I never thought of myself as an anxious person. Sure, I worry about a lot of things, but doesn't everyone? I remember at a therapy appointment one day, noticing that my therapist had written the word "anxiety" down in my charts, but I was sure she had made a mistake. Then, one day, I read one of those ubiquitous facebook articles, titled something like, "Ten Things only Anxious People Will Understand." I read it on a lark, but soon noticed I could identify with every single point made.
Maybe my therapist was onto something, after all.
As an adult with mild anxiety, I have learned strategies to deal with my worries. Sometimes they work; other times, not so much. Those times where my mind is racing and nothing will help, it is extremely difficult for me to get work done and function normally in society. I find myself wishing for something, anything that will turn my mind off.
Knowing that there are many children and teens out there who suffer from even more severe anxiety is a sobering thought. How do they function at school, with their friends?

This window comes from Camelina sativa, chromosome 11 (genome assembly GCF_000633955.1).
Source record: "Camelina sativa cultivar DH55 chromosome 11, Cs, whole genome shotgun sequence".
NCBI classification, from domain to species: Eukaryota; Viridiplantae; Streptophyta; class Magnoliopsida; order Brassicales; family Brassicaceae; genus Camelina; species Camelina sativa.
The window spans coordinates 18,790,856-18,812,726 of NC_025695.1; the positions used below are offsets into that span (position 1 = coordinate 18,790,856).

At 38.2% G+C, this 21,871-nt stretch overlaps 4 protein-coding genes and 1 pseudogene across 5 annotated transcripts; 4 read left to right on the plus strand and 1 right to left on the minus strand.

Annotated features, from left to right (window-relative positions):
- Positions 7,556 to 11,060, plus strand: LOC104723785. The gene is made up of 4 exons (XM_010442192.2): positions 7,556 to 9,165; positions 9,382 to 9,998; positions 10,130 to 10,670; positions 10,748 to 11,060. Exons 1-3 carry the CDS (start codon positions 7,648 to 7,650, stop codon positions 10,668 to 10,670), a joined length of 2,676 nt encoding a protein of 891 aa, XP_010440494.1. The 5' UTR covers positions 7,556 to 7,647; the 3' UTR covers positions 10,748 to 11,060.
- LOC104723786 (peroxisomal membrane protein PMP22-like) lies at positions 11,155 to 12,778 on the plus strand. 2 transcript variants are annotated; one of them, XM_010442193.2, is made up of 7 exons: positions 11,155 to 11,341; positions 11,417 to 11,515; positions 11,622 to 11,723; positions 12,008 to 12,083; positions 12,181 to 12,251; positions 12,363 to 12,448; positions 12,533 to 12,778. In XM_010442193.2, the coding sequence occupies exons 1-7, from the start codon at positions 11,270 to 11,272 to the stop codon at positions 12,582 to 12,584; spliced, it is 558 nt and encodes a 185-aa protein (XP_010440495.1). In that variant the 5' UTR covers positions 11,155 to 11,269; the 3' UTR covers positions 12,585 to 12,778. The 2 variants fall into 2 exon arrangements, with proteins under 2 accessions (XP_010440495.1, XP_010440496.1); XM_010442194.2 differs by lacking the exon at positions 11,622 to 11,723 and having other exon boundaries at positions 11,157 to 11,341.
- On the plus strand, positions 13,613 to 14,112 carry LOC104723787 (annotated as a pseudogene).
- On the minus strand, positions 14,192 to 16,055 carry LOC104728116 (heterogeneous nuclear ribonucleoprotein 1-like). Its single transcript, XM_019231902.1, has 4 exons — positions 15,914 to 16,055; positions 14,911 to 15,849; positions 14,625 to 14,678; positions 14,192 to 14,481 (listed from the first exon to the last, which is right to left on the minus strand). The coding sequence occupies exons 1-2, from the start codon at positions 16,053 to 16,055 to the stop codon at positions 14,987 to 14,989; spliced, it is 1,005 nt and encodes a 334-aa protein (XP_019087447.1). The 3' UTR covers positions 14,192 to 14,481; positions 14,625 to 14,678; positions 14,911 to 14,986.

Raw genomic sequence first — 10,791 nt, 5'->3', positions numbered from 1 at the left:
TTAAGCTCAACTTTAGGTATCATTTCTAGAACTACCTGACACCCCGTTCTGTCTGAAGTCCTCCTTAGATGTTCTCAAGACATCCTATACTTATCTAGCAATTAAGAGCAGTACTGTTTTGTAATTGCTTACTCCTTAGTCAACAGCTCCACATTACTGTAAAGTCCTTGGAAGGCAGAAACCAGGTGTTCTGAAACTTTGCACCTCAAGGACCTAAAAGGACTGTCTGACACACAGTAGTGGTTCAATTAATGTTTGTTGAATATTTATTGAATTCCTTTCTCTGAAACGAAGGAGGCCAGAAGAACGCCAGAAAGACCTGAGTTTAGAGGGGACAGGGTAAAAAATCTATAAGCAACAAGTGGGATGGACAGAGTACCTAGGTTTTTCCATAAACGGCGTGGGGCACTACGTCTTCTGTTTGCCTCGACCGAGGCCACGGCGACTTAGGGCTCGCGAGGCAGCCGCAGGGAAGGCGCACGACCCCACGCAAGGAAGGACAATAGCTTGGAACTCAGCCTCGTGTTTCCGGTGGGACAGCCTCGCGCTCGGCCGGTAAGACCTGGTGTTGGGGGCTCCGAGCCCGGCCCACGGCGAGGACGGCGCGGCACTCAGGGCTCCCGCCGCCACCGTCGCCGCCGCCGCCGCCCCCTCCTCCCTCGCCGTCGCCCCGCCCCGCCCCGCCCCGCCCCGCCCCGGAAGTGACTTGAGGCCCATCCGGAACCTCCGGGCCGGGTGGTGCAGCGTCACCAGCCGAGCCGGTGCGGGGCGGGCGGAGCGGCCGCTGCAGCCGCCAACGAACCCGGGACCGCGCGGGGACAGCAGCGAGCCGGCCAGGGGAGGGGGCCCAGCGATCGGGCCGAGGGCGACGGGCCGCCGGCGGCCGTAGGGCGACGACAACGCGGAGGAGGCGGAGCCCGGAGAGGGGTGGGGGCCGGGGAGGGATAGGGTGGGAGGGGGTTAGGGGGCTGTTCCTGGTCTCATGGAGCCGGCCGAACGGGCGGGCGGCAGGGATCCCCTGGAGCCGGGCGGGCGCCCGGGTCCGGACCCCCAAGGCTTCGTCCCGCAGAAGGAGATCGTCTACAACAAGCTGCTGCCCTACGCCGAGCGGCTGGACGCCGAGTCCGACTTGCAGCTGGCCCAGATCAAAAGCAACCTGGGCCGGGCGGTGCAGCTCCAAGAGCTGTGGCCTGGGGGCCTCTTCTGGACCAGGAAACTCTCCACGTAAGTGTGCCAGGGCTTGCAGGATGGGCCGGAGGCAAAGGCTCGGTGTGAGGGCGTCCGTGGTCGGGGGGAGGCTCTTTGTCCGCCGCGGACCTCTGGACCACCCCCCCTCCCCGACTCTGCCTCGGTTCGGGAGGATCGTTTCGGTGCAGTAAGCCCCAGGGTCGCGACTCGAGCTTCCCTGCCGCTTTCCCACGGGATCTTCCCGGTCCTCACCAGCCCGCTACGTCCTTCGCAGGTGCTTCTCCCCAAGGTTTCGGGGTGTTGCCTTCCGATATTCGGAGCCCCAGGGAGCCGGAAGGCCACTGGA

I was excited at the chance to read and review Jed Baker's latest book, "Overcoming Anxiety in Children and Teens." This is such an important topic, one that is a major concern for many parents. I had already read other books by Baker, who is an expert on the topic of autism, so I felt certain this book would be helpful.
"Overcoming Anxiety" is a very accessible book and easy to read. The chapters are broken cover topics like the research and treatments for anxiety, what anxiety is and how to prepare for treatment, all things you would expect in such a book. But what I love is that it actually provides strategies for children in dealing with their anxiety. Baker outlines strategies such as fear ladders, meditation, mindfulness activities, among others.
Another great and unique part of this book is that there is an entire chapter on how to adapt treatment for children who are less verbal and have autism. He includes information about environmental supports and modifying sensory challenges, which are often a major concern with kids on the spectrum,
The book also covers social anxiety, selective mutism, separation anxiety, OCD, panic disorder, and so much more. There are a lot of really interesting and easy-to-relate-to examples of ways that these issues may manifest in children. He also includes a list of apps that can help with anxiety.
This is a must-read for anyone who works or cares for a child or teen with anxiety! You can buy it at Future Horizons here. We also have a copy in our lending library that people who live in Illinois can borrow. Just call 866-436-7842.
Also, if you need help in getting the school to make accommodations or provide support for your child with anxiety, please call Family Matters at 866-436-7842.